Eleven years ago, when Alexander Ljung and Eric Wahlforss met as students at Sweden’s KTH Royal Institute of Technology, they had three things in common: They were obsessive music geeks; they used Macintosh computers; and they felt MySpace was bloated and overly complicated, especially for musicians. In 2008, the duo launched SoundCloud, a nimble, easy-to-use platform for artists to share new tracks instantly — and within months, Beck, Sonic Youth and Moby were on it, helping spread the service to 160,000 users.
Now reaching 175 million users globally, SoundCloud continues to drive music culture, helping break hits like Desiigner‘s “Panda” and spawning a grassroots, youth-oriented wing of hip-hop known as “SoundCloud rap.” But due to a series of missteps, the German-based outfit is on life support, announcing 173 layoffs, drastic cost-cutting and consolidation of its offices into Berlin and New York on July 6. Ljung insists the company is “on our path to profitability,” having secured a $70 million round of credit in March, but expenses have dwarfed revenue growth for years, and artists and labels are looking for alternative ways to share free music quickly and easily.
Still, loyalists aren’t counting the service out yet, with potential buyers such as Deezer in the wings, sources say. “I’m working on the SoundCloud thing,” Chance the Rapper tweeted July 13, saying he had spoken with Ljung and was optimistic about the company’s future, valued in 2014 at $700 million. Now, though one analyst estimates its value at half that sum, a label executive says he remains “bullish on SoundCloud,” noting that its “DJ sets and hip-hop mixtapes are not available” elsewhere.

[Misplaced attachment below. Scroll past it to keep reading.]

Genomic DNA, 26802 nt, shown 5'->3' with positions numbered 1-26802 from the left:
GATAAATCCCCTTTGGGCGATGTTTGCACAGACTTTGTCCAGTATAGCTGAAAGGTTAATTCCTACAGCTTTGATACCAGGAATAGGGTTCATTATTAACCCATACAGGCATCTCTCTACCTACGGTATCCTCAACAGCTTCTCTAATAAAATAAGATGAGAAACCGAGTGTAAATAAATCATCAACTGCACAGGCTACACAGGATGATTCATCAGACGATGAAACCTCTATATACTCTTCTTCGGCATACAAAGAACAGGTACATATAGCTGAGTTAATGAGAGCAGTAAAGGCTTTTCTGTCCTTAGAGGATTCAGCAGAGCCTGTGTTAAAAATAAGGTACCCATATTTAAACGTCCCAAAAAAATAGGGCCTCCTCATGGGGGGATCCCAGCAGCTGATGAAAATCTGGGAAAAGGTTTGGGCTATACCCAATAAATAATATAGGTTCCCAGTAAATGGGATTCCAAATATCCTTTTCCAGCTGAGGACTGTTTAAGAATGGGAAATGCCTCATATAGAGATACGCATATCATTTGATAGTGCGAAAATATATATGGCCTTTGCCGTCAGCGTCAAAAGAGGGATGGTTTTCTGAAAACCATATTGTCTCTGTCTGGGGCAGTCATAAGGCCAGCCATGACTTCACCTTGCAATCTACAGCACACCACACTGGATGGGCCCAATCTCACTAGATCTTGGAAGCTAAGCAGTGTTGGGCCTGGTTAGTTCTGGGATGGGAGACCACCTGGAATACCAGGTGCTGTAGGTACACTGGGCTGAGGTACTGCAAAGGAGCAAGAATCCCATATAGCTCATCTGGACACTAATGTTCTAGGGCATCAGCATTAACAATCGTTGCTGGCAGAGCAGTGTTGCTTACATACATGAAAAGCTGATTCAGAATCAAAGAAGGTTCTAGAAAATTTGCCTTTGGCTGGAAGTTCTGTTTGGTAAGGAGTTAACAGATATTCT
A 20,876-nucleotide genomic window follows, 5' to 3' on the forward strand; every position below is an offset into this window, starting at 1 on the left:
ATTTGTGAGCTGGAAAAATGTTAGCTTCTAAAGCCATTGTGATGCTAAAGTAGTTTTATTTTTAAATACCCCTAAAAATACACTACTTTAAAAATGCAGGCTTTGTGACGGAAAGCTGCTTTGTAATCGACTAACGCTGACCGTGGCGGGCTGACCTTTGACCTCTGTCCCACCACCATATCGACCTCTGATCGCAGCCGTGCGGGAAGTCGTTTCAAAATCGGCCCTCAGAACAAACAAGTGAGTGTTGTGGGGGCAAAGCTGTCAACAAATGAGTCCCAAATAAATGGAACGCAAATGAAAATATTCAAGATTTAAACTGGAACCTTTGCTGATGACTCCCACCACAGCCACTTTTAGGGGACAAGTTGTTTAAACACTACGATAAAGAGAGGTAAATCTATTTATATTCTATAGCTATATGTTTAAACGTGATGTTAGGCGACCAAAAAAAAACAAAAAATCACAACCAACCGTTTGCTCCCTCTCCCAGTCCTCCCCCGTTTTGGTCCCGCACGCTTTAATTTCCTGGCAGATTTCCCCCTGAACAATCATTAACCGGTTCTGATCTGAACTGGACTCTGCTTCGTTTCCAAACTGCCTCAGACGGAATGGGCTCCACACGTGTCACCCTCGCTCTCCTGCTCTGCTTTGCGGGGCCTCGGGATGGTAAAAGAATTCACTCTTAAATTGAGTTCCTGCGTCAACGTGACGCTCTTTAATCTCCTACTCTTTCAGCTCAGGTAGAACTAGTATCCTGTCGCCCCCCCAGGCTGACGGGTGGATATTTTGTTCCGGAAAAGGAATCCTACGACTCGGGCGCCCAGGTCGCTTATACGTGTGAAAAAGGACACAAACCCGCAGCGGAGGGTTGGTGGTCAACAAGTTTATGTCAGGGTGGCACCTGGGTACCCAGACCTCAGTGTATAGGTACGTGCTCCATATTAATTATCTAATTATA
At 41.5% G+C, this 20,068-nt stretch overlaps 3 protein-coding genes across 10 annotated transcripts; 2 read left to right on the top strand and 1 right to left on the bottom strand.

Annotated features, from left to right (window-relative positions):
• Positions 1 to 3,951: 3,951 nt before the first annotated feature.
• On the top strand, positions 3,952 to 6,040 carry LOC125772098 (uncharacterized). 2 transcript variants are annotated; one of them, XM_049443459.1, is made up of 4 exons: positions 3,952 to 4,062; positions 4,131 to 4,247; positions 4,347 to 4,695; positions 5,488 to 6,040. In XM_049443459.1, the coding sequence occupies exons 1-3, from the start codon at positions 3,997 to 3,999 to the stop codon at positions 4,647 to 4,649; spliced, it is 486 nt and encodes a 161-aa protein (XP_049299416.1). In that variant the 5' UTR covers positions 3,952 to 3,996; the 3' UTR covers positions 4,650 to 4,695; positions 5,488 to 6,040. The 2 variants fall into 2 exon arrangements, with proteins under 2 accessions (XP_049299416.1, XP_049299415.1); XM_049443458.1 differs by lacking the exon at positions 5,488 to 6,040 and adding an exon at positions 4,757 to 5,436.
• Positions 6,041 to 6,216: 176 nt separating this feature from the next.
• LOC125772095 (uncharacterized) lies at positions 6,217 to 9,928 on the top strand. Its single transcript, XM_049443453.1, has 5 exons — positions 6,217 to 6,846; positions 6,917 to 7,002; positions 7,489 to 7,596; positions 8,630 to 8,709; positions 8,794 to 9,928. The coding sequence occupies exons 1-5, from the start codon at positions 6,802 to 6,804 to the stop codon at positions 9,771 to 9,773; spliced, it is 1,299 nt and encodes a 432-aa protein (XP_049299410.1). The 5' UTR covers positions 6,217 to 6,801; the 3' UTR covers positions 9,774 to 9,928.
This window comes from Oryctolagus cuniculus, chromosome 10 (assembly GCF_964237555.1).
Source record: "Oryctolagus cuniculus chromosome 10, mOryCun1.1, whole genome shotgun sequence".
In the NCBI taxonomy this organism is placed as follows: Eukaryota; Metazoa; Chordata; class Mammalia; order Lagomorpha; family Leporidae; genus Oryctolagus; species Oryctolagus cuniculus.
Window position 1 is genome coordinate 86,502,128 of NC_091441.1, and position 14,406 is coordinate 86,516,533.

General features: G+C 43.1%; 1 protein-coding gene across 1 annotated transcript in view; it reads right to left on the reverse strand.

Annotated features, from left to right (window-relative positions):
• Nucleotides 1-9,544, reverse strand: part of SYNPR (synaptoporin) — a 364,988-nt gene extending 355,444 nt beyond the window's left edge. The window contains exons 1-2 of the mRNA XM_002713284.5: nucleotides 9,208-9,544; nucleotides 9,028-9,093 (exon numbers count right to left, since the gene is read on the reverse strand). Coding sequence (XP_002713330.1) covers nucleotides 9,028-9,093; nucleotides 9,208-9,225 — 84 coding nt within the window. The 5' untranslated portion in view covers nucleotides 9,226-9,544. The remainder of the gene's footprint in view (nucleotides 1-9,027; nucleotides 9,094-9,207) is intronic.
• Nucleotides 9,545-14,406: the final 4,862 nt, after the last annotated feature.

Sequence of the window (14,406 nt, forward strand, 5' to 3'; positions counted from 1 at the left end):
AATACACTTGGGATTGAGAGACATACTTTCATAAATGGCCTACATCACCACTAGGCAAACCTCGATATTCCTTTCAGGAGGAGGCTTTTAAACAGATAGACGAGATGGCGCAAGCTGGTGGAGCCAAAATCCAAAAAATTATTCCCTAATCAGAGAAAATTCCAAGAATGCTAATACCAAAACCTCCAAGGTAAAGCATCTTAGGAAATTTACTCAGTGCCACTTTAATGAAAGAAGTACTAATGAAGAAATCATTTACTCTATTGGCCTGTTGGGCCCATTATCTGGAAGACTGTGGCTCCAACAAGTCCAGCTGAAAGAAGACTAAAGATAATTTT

“They fulfill a very important niche in the music community,” adds Ben Swanson, co-owner of Secretly Group. “It’s our hope they find someone to acquire them or help them live another day.”
As the punk rocker of the digital music world, SoundCloud grew quickly, reaching 10 million users by 2012. Allowing musicians to post unfinished work, bonus tracks and remixes, it became “a place that you put music up because, ‘Hey, here’s a new track or idea,’ ” says Keith Jeffery of Australian pop duo Atlas Genius, which posted its first song, “Trojans,” on the site in 2012, six months before signing with Warner Bros. Records. It fostered “an air of experimentation,” adds Jeffery.
But SoundCloud, like many free-music services, started having problems when record companies began pressuring it to pay for the copyrighted music its users were uploading so enthusiastically. The major labels agreed not to sue over such copyright violations if SoundCloud sold ads and shared the revenue with them. SoundCloud signed a licensing deal with Warner Music Group in 2014, promising to launch a paid subscription service.
But Universal Music Group and Sony Music Entertainment weren’t quite as anxious to strike deals, and at one point Sony yanked its biggest stars, such as Kelly Clarkson and Adele, due to what one executive told Billboard was “a lack of monetization opportunities.”